I left the University of Minnesota to come to Brooklyn in 1951 largely at the urging of Dr. E. J. Browder and Dr. Jean Curran.
These two men were acutely aware of the shortcomings of the medical profession in Brooklyn. The situation was postulated to
me as being one in which someone with imagination, hard work, and a firm resolve might do a job of missionary work in improving
the quality of professional care provided to the citizens of Brooklyn. This has involved a dozen years of hard work in the
course of which I have twice been threatened with suit and once Dr. Curran had the F.B.I. called in to investigate threats
of personal violence against me. In spite of the difficulties in the way, I think in general an immense improvement in the
quality of professional care in the Borough has developed concurrently with the development of the Medical School and the
standards for which it stands.
During the past few days I have become aware, for the first time, of the nature of the agreements which the Long Island College
Hospital made in drawing up a working relationship with the Prospect Heights Hospital following advice from the Hospital Council
of Southern New York. I have recently had an opportunity to review in detail the credentials of those members of the staff
of the latter institution who have been given title in the Long Island College Hospital, even though their privileges do not
extend to that physical plant, at least at yet. On reviewing the credentials of these individuals, I can find but one man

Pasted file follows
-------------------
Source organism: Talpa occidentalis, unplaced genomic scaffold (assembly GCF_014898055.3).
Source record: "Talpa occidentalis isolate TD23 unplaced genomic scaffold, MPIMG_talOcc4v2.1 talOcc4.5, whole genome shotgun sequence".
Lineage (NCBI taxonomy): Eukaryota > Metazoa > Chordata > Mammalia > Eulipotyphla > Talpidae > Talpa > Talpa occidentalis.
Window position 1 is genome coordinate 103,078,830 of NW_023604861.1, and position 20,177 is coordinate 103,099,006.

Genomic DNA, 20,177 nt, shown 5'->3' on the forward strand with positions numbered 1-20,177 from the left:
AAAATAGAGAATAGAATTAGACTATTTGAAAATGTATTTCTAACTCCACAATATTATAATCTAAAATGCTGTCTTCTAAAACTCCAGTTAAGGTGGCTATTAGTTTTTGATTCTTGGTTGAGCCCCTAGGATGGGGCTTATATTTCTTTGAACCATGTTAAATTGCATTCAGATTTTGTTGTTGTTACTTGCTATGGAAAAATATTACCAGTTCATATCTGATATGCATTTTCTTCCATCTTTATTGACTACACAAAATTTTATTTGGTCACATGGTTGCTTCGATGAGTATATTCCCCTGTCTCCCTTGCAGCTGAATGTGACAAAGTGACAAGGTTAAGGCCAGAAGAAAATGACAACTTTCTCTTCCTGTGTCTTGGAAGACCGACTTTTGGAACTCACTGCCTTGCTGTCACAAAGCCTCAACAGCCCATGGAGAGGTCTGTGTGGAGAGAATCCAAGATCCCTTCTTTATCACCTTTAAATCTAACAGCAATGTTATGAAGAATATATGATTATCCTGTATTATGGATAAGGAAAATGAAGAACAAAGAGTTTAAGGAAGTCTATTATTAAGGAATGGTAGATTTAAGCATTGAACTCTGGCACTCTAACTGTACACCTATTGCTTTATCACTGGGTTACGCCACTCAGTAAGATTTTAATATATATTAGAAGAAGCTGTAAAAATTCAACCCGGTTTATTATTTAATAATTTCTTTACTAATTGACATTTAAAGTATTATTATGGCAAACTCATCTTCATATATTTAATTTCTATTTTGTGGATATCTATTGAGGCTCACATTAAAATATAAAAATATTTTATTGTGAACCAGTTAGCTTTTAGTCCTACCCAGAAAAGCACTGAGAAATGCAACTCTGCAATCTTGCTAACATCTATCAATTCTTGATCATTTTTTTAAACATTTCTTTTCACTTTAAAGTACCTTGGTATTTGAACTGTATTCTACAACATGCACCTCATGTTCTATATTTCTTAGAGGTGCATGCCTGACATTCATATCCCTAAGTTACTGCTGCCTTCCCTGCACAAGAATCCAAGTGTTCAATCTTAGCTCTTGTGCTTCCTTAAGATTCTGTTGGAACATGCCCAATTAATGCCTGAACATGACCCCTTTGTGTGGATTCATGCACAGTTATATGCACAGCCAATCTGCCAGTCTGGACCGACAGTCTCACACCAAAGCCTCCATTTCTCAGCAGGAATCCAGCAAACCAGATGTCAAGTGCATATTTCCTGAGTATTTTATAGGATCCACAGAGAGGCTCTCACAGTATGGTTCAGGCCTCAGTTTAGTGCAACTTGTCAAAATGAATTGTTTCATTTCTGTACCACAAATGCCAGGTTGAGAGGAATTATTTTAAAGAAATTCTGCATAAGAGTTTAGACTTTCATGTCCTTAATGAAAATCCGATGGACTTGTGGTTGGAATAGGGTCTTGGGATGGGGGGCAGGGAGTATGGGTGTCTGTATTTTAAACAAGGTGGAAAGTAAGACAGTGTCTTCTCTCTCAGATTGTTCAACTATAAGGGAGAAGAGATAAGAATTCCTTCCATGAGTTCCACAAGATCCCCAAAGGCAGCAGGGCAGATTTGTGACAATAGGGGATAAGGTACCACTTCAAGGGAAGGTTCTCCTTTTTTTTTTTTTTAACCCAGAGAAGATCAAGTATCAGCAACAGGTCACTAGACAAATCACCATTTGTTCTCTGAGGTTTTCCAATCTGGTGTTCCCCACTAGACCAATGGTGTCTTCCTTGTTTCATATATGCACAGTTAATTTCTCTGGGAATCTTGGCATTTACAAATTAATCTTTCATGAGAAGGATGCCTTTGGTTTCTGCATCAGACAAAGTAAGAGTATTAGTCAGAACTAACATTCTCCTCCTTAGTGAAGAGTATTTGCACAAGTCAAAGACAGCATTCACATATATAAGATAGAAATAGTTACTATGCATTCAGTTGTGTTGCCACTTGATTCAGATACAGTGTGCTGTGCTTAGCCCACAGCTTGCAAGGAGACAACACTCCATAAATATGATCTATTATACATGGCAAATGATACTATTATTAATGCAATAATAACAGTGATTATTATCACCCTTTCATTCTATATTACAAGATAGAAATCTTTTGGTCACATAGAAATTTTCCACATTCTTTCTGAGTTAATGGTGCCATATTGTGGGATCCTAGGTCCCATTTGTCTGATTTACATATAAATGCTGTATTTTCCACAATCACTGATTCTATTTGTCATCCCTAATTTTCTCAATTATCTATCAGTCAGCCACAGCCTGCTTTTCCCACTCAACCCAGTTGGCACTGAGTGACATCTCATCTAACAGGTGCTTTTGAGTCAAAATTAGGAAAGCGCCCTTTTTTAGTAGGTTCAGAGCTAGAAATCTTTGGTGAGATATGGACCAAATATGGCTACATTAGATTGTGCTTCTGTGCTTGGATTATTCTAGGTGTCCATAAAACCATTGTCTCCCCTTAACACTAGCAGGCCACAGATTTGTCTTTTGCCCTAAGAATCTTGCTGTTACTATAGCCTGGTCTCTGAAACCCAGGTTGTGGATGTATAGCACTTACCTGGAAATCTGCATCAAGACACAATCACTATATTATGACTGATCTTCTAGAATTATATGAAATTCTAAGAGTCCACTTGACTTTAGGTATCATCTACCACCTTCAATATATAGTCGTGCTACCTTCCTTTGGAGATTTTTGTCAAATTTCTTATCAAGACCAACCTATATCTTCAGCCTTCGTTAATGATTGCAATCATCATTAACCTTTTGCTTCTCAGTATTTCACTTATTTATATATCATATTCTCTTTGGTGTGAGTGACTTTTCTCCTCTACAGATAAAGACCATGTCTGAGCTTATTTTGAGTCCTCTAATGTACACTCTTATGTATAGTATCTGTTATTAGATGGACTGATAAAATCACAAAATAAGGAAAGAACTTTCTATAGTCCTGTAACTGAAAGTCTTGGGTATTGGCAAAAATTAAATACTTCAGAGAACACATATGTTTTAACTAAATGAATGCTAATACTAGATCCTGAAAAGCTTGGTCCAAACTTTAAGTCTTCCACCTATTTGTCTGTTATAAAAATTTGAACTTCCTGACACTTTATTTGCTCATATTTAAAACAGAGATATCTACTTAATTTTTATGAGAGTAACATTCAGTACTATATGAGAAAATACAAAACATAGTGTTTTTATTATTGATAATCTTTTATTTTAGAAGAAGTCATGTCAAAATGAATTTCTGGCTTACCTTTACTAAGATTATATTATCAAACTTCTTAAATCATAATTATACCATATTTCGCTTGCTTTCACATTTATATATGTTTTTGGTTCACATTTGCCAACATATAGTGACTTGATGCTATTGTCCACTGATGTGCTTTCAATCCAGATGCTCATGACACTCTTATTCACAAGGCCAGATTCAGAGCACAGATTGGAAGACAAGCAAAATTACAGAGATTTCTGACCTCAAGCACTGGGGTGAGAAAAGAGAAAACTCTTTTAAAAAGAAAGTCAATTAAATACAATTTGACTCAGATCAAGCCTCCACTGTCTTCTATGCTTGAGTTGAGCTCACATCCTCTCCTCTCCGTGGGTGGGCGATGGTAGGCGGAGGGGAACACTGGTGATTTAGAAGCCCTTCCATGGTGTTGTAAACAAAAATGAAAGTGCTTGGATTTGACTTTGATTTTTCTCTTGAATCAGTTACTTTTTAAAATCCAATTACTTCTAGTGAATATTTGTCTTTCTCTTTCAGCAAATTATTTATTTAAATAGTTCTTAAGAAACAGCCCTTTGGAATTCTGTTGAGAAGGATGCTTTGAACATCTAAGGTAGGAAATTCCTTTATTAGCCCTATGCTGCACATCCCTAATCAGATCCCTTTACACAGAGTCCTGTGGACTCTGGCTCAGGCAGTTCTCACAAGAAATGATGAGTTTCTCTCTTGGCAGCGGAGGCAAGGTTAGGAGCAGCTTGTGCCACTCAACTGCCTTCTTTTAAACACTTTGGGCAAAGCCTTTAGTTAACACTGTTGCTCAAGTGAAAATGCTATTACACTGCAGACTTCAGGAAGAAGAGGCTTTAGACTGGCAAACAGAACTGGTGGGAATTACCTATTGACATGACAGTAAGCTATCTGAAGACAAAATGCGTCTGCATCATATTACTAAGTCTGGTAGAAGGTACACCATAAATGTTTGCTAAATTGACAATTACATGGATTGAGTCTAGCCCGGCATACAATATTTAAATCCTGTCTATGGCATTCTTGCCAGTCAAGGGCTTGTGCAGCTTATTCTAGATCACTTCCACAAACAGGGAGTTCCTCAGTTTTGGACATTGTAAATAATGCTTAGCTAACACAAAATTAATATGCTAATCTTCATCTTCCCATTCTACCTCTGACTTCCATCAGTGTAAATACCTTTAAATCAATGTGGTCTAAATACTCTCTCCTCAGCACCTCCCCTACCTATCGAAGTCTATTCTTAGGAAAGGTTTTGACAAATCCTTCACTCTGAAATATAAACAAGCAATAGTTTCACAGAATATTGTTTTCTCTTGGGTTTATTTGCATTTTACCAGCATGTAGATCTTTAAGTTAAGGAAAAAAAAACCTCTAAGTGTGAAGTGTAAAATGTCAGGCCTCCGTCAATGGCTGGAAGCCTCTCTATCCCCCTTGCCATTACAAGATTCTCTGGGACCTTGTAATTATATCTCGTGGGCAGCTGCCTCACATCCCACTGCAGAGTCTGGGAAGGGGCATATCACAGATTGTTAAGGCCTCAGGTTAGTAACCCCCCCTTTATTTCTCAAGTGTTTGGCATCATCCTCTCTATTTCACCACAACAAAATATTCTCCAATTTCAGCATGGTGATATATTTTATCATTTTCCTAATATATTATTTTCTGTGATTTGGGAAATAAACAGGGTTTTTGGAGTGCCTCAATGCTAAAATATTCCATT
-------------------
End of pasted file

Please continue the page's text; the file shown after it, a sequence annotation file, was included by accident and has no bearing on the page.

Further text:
whom I would consider acceptable. The remainder of the men in question have what I would consider totally inadequate backgrounds
for appointment to the surgical staff in an acceptable hospital. One man has marginal qualifications, but is known to have
been dropped "for good cause" from two good voluntary hospitals in this community.
I do not know what your plans are, but I feel that in all candor I must express to you my dismay that the Long Island College
Hospital has taken this regrettable step toward debasing what I have spent twelve years in trying to build up. I urgently
implore you to consider in your own conscience what you are doing lest the situation becomes such that I, for my part, in
good conscience could not condone the acquisition by undergraduate medical students of any part of their education at Long
Island College Hospital.
You have many excellent surgeons on the staff of the Long Island College Hospital. I would hope that you would accept their
counsel in advance of any further steps.